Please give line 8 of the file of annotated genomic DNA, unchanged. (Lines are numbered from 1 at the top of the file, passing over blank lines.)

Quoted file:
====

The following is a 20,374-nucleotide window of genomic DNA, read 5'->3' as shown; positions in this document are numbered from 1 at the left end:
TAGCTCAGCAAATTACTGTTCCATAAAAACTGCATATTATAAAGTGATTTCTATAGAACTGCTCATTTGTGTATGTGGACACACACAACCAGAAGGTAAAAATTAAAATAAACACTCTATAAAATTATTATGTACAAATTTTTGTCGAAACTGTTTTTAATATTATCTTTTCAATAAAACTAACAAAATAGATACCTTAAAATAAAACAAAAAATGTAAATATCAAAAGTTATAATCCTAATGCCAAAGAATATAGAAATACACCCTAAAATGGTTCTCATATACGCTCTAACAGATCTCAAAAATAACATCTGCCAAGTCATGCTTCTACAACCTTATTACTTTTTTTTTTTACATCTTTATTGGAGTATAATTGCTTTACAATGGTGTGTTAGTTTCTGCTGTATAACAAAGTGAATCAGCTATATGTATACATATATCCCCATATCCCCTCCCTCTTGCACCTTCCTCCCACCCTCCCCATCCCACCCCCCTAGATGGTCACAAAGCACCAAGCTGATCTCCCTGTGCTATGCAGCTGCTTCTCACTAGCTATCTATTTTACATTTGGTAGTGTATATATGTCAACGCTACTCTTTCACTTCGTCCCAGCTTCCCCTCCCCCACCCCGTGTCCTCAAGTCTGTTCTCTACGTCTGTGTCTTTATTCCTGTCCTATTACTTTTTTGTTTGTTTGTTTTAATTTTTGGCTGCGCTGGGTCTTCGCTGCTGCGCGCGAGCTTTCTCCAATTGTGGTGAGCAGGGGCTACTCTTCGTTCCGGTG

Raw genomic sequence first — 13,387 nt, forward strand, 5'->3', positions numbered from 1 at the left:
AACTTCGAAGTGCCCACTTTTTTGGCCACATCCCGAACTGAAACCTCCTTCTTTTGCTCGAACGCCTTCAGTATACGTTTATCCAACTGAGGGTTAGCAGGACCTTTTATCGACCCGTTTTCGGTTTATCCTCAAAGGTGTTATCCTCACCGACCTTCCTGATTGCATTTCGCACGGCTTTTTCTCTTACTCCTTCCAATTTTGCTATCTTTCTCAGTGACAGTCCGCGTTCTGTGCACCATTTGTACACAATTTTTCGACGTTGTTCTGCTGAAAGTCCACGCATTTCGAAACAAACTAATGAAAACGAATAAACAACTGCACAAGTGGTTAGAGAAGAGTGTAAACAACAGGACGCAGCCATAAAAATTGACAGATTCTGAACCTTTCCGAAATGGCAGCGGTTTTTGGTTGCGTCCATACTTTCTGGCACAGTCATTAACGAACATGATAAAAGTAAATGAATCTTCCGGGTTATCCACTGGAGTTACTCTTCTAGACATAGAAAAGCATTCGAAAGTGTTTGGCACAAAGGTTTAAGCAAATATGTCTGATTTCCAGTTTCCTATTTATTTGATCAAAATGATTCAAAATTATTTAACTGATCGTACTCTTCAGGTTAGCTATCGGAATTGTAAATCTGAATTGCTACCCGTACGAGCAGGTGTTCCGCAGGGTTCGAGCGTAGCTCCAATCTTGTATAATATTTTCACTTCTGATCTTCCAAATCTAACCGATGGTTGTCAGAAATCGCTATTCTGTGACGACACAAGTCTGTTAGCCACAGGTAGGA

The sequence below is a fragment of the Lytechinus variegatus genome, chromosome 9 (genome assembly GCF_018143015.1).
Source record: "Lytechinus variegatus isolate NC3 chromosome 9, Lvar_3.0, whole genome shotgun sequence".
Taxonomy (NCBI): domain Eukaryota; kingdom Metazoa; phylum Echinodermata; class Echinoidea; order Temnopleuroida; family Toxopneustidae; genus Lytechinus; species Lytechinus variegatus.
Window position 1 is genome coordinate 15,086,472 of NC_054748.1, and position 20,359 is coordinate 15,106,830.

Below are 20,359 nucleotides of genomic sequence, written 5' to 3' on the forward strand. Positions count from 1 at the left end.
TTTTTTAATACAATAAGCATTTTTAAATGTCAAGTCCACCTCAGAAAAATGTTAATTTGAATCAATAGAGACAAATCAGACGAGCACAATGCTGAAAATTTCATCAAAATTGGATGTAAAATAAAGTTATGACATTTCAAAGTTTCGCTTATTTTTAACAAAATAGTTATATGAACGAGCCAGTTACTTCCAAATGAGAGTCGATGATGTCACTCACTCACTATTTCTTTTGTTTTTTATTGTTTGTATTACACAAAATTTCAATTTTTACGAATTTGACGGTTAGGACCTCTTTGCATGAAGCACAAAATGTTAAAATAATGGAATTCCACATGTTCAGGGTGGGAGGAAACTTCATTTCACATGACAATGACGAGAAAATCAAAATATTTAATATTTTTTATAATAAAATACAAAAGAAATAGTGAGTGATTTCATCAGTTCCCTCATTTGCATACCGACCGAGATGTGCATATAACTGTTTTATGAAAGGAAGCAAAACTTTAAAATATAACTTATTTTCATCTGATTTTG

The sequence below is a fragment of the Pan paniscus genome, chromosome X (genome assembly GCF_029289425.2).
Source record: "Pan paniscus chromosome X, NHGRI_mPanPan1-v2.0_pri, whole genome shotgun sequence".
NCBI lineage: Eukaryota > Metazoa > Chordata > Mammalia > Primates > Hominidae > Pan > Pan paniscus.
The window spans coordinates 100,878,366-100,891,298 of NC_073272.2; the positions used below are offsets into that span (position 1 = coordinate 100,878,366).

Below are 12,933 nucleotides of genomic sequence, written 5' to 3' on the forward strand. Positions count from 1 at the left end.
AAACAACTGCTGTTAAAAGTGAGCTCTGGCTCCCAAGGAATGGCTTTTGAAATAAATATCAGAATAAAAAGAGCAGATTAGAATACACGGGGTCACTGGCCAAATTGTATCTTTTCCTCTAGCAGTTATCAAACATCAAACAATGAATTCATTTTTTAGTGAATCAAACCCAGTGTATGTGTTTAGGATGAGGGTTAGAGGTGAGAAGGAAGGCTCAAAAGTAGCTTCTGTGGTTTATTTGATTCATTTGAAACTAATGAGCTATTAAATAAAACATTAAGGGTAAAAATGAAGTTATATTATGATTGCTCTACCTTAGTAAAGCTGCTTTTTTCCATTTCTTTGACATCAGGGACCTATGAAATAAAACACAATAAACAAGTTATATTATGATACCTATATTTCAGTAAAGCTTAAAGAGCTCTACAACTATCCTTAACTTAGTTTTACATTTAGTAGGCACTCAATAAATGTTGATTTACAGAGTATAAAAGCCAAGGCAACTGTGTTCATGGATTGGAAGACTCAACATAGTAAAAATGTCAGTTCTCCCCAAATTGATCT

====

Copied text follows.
Window position 1 is genome coordinate 15,086,472 of NC_054748.1, and position 20,359 is coordinate 15,106,830.